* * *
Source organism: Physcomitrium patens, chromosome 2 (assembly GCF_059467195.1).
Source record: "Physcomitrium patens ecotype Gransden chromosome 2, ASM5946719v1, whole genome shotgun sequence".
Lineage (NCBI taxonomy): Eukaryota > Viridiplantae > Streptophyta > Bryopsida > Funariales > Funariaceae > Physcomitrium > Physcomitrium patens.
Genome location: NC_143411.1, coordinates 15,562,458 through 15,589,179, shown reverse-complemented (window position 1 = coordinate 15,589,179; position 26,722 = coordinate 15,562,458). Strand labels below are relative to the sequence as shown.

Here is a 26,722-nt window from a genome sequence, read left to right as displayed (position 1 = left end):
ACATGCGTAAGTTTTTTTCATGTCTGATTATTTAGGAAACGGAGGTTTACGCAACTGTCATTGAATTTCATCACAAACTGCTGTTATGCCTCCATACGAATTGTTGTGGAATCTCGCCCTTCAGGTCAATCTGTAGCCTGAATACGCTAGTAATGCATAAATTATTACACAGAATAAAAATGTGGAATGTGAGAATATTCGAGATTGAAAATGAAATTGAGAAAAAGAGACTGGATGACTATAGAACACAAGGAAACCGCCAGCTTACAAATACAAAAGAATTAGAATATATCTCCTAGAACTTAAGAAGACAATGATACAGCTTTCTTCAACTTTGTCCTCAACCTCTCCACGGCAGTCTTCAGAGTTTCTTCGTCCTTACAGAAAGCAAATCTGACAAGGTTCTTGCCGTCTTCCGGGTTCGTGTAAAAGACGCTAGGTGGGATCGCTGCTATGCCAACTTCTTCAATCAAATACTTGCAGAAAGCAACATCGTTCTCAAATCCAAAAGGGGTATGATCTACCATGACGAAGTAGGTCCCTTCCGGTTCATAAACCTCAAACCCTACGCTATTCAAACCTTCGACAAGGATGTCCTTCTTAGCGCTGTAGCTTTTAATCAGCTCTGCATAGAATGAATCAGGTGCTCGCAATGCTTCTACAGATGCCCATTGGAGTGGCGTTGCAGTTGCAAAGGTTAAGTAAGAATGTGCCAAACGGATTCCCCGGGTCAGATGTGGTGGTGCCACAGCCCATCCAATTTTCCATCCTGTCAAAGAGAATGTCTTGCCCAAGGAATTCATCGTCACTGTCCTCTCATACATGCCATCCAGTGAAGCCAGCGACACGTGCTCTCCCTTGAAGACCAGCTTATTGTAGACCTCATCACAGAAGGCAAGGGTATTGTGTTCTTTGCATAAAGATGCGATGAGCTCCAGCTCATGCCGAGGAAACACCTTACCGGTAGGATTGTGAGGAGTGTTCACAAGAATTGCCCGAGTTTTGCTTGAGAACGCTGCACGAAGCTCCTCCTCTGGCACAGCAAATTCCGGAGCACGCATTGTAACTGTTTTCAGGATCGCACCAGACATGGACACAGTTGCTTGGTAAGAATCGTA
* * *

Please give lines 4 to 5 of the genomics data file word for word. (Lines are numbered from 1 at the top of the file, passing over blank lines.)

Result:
Genome location: NC_143411.1, coordinates 15,562,458 through 15,589,179, shown reverse-complemented (window position 1 = coordinate 15,589,179; position 26,722 = coordinate 15,562,458). Strand labels below are relative to the sequence as shown.

Here is a 26,722-nt window from a genome sequence, read left to right as displayed (position 1 = left end):